I don’t know how many more times I can write about empathy. For rape victims. For gay people. For black people. I know how difficult it must be for the families of police officers to hear the national conversation right now. Fathers and sons and mothers and daughters put on a badge and a uniform and do incredibly difficult and dangerous work. And yet everyone seems to be talking about police brutality. I honor the work of good police officers alongside you, I appreciate their public service along with you, and I’m sickened by the murders of Lorne Ahrens, Michael Krol, Michael J. Smith, Brent Thompson and Patrick Zamarripa as the entire country is.
That your father honorably serves his community as a police officer does not obviate the need for a frank discussion about the policing of black America, however, and it certainly doesn’t obviate the need for sweeping change. We’re saying Black Lives Matter because it has never been obvious in this country. We’re saying Black Lives Matter because people have been ignoring large swaths of the population and their concerns. We’re saying Black Lives Matter because before the advent of cell phones even the most infamous cases of police brutality of the black body were easily forgotten.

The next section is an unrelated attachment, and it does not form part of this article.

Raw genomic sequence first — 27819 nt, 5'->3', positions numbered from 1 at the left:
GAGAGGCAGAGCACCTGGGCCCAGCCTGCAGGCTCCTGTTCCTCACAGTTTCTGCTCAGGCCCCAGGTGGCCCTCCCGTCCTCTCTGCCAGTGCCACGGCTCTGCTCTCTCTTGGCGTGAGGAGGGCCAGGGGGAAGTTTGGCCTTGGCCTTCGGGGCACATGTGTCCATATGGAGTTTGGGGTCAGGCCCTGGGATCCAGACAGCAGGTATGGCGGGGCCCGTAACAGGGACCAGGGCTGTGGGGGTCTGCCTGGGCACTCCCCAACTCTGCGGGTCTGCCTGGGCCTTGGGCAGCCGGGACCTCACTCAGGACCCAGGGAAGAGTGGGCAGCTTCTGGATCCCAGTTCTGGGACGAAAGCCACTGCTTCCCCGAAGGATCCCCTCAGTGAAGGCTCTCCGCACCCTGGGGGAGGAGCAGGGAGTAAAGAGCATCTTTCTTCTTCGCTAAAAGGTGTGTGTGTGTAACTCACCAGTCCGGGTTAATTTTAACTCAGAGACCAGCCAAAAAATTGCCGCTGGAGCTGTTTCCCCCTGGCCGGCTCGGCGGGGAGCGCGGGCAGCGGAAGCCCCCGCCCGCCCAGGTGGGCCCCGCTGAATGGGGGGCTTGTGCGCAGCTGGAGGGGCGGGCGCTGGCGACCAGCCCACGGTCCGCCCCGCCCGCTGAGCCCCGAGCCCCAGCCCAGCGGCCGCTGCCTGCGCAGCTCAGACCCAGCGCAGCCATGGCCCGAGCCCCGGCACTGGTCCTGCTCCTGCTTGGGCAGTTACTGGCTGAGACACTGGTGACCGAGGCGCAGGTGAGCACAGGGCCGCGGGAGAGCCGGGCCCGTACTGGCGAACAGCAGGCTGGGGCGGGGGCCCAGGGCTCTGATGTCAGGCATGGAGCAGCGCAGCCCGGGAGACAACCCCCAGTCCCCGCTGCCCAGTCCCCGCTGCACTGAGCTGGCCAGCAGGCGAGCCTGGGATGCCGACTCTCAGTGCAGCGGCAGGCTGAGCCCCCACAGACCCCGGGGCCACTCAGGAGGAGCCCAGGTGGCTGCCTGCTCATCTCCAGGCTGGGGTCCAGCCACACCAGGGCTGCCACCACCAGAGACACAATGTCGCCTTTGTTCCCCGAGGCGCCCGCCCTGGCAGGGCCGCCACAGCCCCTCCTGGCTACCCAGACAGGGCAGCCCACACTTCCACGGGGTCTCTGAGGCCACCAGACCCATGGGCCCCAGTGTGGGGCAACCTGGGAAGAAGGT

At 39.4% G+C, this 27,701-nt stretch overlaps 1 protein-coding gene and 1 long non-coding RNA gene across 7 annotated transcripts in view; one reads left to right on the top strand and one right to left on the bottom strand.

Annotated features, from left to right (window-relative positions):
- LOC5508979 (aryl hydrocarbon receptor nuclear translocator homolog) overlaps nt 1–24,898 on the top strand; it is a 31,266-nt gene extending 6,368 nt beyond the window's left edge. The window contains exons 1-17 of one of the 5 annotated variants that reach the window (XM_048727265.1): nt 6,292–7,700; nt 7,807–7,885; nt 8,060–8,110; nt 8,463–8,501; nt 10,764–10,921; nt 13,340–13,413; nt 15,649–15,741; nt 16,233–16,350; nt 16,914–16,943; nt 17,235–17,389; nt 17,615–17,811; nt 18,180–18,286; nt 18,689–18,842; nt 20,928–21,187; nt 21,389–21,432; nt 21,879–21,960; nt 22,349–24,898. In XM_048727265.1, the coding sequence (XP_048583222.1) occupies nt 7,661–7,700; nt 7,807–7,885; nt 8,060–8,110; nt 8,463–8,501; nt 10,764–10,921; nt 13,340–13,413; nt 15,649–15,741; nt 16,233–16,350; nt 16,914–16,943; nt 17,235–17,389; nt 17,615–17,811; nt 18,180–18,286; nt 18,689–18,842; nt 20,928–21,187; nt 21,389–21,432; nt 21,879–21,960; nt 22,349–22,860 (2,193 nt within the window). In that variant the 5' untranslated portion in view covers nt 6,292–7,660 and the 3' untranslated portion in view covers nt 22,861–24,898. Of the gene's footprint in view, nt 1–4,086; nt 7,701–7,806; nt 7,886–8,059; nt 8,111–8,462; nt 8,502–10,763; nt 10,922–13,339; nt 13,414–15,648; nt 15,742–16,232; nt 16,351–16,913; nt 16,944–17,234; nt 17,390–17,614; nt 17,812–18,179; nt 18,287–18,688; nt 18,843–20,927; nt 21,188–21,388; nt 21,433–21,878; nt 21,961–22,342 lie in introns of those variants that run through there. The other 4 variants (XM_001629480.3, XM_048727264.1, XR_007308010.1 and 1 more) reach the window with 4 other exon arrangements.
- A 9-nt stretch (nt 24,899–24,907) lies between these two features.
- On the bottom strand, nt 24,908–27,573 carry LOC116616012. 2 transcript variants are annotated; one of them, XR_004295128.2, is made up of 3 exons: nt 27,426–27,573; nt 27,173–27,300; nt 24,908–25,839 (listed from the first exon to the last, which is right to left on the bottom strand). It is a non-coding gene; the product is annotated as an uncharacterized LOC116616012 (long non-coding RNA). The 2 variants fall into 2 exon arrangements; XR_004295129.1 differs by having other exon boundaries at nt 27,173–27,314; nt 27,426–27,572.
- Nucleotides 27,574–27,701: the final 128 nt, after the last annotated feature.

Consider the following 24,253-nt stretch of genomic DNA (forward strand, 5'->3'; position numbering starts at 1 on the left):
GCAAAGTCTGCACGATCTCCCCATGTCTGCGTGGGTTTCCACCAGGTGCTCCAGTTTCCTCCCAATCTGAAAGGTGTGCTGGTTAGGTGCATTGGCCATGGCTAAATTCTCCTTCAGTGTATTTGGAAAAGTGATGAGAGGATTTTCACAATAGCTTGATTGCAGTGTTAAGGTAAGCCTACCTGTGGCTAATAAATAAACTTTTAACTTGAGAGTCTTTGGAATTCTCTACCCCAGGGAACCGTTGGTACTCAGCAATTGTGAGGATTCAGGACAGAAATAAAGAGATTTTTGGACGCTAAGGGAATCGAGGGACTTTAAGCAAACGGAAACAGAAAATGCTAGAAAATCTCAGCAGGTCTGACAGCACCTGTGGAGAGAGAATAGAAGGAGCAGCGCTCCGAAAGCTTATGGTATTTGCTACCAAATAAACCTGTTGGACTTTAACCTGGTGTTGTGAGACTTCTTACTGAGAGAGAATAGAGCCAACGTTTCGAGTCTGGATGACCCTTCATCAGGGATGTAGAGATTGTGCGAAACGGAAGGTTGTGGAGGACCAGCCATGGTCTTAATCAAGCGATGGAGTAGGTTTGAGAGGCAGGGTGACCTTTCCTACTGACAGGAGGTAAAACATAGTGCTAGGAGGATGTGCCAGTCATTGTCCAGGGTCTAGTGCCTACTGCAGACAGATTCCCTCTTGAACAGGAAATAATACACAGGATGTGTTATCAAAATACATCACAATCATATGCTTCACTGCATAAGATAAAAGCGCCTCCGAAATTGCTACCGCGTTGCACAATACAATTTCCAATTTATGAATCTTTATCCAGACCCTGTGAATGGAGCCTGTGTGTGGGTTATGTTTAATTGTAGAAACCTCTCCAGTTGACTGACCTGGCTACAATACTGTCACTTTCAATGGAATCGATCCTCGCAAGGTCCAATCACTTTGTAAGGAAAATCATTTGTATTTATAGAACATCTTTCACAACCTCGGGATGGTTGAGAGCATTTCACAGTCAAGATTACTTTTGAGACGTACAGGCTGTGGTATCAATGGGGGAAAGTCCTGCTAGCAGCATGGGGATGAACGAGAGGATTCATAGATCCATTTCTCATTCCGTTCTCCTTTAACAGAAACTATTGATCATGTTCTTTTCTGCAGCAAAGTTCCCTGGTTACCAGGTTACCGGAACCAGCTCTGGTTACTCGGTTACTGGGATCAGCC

I’m old enough to know this column has little chance of changing an #alllivesmatter person’s mind. But many of you out there reading this know me. I might even be your “black friend” by virtue of the fact that I too am a Mad Men fan who can quote old David Letterman bits ad nauseum. What I’m asking you to do is listen to me and imagine if you saw video of a police officer shooting me as I tried to follow his instructions.
Did that work?
If it did, now ask yourself: Why could you not summon the human empathy for Alton Sterling and Philando Castile?
And Laquan McDonald.
And Christian Taylor.
And Samuel Dubose.
And Sandra Bland.
And Freddie Gray.
And Walter Scott.
And Tamir Rice.
And Michael Brown.
And Eric Garner.
Is their skin darker than mine? When they
speak spoke, do did they sound blacker than me? For whom exactly do you reserve your empathy?
I support Black Lives Matter. I’ll stake the reputation of my business on that. If that offends you but George Washington’s newspaper ad does not, or worse, you were unaware of its existence, then your All Lives Matter rejoinder is nothing more than insouciance sprung out of a one-sided, incomplete, infantile storybook version of American history.